Although Evans Gilmore struggled with years of drug and alcohol abuse, and spent more than a decade living on the streets, his tale is one of hope and resilience. Today he is sober, healthy and content, and very grateful to have reunited – after 29 years – with his only daughter, Natalie.
As a young man, Evans played music in a funk rock band in San Diego. His girlfriend thought he could be the next Jimi Hendrix. But, when she got pregnant with Evan’s baby, the storyline changed. In need of a steady paycheck and benefits, Evans joined the U.S. Army. He was sent overseas, and spent 7 years in Italy. Upset that Evans would never achieve rock ‘n roll stardom, his girlfriend severed their relationship, and Evans lost contact with his daughter.
After he was discharged from the Army, Evans returned to California, and tried to reconnect with his girlfriend and his child. Having no luck, he moved to Los Angeles, and found a job with the L.A. County Regional Probations Dept. About this time, he also began experimenting with cocaine. It wasn’t long before his dabbling in “powder” turned into a disabling addiction to rock cocaine.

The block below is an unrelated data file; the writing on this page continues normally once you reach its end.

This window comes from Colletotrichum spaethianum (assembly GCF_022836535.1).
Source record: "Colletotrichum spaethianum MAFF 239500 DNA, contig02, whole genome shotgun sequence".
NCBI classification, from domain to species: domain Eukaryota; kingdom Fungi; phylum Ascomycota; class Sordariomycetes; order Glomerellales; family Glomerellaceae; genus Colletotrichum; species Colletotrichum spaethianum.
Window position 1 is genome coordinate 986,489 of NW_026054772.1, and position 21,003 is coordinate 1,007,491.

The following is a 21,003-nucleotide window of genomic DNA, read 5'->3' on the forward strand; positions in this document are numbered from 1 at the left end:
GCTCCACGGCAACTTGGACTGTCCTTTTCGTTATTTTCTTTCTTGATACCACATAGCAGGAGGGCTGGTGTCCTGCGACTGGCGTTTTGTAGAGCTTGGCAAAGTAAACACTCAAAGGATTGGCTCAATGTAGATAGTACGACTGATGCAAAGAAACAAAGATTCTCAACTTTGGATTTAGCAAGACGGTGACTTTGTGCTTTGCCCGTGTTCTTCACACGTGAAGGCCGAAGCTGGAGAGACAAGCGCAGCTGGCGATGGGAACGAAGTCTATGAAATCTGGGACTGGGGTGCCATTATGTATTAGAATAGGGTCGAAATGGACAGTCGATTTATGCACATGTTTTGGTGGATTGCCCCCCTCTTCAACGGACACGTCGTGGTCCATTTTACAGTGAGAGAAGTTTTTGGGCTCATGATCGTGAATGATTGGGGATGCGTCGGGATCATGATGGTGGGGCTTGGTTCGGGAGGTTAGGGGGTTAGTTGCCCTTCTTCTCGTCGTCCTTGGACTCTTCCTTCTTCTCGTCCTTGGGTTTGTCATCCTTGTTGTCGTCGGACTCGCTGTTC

Soon, he was homeless and living on Skid Row. He spent three years wandering the streets of downtown L.A., and many more years in Pomona, panhandling and living on general relief. Though he entered multiple rehab programs, he always fell back on his old ways. He would work for short periods, and then quit once he had earned enough money to feed his addiction.
Finally, after being diagnosed with schizophrenia, Evans was referred to New Directions’ program for veterans with co-occurring disorders (New Directions North). In nine months he had graduated from the program and was working for NDI as a Service Coordinator.
Now, sober and grounded, Evans was ready to reconnect with his daughter. He did multiple searches on the Internet, but was never able to locate her. As chance would have it, Natalie was trying to contact her father at the same time. She tracked Evans down through New Directions, and after nearly 30 years, father and daughter have reestablished their relationship.
Evans, who now works as a Patient Services Assistant for the VA, seems very content with his new life.
“My main priority is to stay sober, love my family and help others who are struggling with alcohol or drugs,” says Evans. “With the support of New Directions I have been able to accomplish this.”